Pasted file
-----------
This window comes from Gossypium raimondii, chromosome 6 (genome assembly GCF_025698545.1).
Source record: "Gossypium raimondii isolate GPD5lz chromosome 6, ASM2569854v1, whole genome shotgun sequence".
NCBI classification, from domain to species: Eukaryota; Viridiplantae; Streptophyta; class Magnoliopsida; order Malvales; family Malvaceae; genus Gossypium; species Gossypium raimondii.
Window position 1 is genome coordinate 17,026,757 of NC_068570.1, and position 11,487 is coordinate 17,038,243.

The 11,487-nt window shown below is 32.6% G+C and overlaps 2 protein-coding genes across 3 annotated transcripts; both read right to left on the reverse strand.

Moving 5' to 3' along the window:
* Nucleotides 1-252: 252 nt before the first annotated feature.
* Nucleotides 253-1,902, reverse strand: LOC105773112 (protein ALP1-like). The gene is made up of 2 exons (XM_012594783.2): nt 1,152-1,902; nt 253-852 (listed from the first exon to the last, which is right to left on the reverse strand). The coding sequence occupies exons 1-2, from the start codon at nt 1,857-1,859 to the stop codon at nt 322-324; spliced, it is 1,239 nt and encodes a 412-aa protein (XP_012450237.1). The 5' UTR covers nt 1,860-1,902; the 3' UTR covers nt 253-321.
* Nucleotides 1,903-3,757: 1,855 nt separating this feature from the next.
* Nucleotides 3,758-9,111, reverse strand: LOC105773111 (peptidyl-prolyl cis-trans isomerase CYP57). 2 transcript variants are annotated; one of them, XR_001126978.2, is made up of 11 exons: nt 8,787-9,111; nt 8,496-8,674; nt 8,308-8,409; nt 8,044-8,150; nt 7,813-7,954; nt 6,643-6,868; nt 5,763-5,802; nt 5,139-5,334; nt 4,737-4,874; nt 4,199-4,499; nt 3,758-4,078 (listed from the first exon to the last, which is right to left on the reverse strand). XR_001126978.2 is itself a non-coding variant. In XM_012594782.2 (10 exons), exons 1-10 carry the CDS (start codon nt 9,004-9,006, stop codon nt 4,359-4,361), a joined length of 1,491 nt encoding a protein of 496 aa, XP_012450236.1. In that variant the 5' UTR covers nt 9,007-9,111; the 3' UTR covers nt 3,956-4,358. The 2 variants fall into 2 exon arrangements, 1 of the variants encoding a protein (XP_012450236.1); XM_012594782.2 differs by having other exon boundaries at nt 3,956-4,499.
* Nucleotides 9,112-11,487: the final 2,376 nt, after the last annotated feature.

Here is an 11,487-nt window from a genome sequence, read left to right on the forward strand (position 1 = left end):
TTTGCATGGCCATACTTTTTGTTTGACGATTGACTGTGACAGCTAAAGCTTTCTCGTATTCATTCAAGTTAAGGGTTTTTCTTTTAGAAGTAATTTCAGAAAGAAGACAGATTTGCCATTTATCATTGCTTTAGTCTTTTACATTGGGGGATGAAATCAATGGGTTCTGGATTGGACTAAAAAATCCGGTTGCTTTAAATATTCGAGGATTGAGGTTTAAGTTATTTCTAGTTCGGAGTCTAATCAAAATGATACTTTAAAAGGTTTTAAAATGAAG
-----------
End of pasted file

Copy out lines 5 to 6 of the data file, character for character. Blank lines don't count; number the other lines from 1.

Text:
The 11,487-nt window shown below is 32.6% G+C and overlaps 2 protein-coding genes across 3 annotated transcripts; both read right to left on the reverse strand.

Moving 5' to 3' along the window: